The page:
Charlotte Klonk, Dr. phil.
University of Warwick
Born in 1965 in Kassel
Studied Art History at the University of Hamburg and Cambridge, UK
Mounting Vision: A History of the Changing Display of Art, 1800-2000This book project is concerned with the history of vision as it is manifested in the changing display of art in exhibitions and museums from the late eighteenth century to the present day. What, I am asking, motivates the changes from a crowded display in the exhibition of Royal Academies in the second half of the eighteenth century through the creation of intimate home-like spaces in galleries at the turn of the twentieth century to the neutral container thought best for viewing modern art since the late 1920s? Why did one age prefer to hang pictures with no gaps between the works? Why did the nineteenth century feel that the colour red was the best background colour for the display of pictures, while the twentieth century, until recently, almost uniformly preferred white? Moreover: what viewers are envisaged with these displays?
Displays in museums are the site of a number of contending interests, influences and pressures. Some are economic, others are social, political and ideological. My focus, however, is on the study of museum display strategies in the context of prevailing scientific understandings of human vision and space and the choreography of desires in the market place. This allows me to go beyond an account of museum culture as the result of various struggles for hegemony. It seems to me that, as we look at museum culture over a longer period, we find, above all, a series of differing conceptions of subjectivity - the nature of receptivity, experience and spectatorship - and it is this that provides the underlying framework for my account.
Klonk, Charlotte. Science and the Perception of Nature: British Landscape Art in the Late Eighteenth and Early Nineteenth Centuries. London and New Haven: Yale University Press, 1998.
Klonk, Charlotte und Michael Hatt. Art History: A Critical Introduction to its Methods. Manchester: Manchester University Press, 2005.
Klonk, Charlotte. "Patterns of Attention: From Shop Windows to Galleries in Early Twentieth-Century Berlin." Art History 28, 4 (August 2005).
Tuesday Colloquium, 06.12.2005
Interiority and Intimacy: Colour Vision and the Display of Art in German Museums around 1900
The end of the twentieth century and the early twenty-first century have seen a remarkable boom in the building of publicly-funded art galleries. But as the visitors stream in their millions through the Guggenheims, Tate Modern and the rest, the new galleries face a profound difficulty in establishing their identity. What is their purpose and who are they there for?
Looking at the architecture, one gets a sense of the problems. Some present themselves as spectacular architectural experiments - the Guggenheim in Bilbao is surely the most striking - while others opt to try to give themselves local roots by adapting to their settings - think, for example, of the way in which the newly opened extension to the Museum of Modern Art in New York has been made to fit so effortlessly into the skyline of mid-Manhattan. Yet contrast this architectural distinctiveness with the uniformity of what is being offered inside. Whether in Kyoto or San Francisco, Helsinki or Munich, the names of those star artists whose works the public flocks to see - the Picassos, Pollocks, and Polkes - are largely the same. Behind their dramatic facades, the gallery interiors too are surprisingly similar: a passage from one naturally lit spacious white room to another. The art experience that the galleries offer is, with few exceptions, increasingly standardized.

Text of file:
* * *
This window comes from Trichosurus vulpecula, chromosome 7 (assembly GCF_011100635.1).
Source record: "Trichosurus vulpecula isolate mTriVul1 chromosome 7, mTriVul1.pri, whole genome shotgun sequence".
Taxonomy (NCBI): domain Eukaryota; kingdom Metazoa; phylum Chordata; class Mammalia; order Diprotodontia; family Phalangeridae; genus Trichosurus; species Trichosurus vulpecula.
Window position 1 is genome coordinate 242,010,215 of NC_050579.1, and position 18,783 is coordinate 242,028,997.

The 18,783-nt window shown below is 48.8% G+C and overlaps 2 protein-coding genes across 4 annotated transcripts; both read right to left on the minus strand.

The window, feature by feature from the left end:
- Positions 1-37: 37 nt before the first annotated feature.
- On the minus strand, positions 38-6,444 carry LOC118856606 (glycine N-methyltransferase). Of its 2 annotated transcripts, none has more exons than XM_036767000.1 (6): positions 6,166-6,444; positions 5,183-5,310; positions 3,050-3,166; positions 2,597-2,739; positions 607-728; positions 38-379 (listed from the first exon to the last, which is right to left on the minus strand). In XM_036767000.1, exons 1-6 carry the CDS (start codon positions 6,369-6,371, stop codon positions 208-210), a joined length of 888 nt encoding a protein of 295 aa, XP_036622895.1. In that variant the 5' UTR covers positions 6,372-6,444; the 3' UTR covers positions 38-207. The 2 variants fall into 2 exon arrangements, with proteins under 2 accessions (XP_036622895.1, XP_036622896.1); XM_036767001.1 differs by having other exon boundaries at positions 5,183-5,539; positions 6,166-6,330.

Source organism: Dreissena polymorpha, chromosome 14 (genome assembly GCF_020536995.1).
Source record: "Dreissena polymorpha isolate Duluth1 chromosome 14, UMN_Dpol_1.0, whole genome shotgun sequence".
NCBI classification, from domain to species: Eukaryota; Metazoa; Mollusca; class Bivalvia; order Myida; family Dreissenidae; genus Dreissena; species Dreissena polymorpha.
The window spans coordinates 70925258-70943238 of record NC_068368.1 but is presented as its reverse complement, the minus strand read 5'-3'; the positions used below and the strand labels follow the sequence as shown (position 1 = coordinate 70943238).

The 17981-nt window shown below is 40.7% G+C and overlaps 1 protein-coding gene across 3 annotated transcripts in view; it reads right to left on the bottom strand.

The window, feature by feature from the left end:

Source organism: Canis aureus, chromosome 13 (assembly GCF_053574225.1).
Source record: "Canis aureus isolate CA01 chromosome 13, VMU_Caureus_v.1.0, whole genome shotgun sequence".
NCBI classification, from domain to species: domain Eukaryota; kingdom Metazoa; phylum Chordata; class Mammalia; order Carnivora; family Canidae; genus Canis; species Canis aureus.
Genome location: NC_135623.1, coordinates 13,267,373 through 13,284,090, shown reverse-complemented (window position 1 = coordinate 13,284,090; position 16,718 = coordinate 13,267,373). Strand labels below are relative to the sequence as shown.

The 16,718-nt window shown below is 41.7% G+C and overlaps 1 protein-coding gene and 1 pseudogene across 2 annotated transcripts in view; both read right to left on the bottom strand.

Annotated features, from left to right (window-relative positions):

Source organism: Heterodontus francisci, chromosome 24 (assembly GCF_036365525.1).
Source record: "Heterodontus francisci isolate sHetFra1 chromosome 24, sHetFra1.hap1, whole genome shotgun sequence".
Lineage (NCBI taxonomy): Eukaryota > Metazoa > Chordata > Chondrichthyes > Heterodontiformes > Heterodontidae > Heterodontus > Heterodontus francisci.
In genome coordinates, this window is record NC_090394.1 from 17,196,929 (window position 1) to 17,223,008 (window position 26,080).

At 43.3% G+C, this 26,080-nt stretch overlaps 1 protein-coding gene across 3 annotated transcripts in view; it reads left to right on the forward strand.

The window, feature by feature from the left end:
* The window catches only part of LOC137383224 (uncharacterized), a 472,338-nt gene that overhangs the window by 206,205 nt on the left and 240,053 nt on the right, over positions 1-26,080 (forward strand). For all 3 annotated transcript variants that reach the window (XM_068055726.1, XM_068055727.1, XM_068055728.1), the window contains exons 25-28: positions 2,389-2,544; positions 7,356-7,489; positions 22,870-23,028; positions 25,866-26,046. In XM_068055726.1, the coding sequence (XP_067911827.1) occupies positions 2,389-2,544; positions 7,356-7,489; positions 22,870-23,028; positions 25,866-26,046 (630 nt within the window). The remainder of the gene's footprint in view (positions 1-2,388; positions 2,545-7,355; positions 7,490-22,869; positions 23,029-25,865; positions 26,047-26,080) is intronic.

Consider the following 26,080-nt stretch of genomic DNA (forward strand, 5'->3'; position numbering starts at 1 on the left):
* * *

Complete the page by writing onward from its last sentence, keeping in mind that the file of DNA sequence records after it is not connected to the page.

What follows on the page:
In my book on the changing displays of art I aim to show that this has not always been the case, that the history of seeing art is as rich and varied as only the exteriors of museum buildings are now. I think it is important to excavate this history because each mode of arrangement articulates a conception of the relationship between individuals and collectives that is of interest today. How exhibitions functioned in re-weaving the texture of subjective experience and how they worked as spaces in which collective identities were forged are the issues at the heart of my research.
In this talk I will concentrate on one particular moment and place in the history of exhibiting art, the Nationalgalerie in Berlin at the turn of the century, although I will also glance briefly across the border to Paris. In Germany at that time gallery directors pioneered a mode of display that turned away from the public representational character of cultural institutions towards a more private, intimate and interiorised form of exhibition. What was at stake emerges particularly clearly in the debate around the choice of wall colours and the use of decorative pattern. The museum directors drew on the research of contemporary scientists like Hermann von Helmholtz and Wilhelm Wundt who shared their concern about interiorised forms of perception. I will finish by noting how the inward spectator of the turn of the century was expelled outwards again in the experiments of the avant-garde in the 1920s.
Publications from the Fellows' Library
Klonk, Charlotte (2010)
Klonk, Charlotte (2010)
Klonk, Charlotte (New Haven, Conn., 2009)
Klonk, Charlotte (Manchester [u.a.], 2006)
Klonk, Charlotte (New Haven, Conn. [u.a.], 1996)
Two Minutes Of Scholarship
Zwei Minuten Wissenschaft - Charlotte Klonk
Zeitschrift für Ideengeschichte
Heft XVI/4 Winter 2022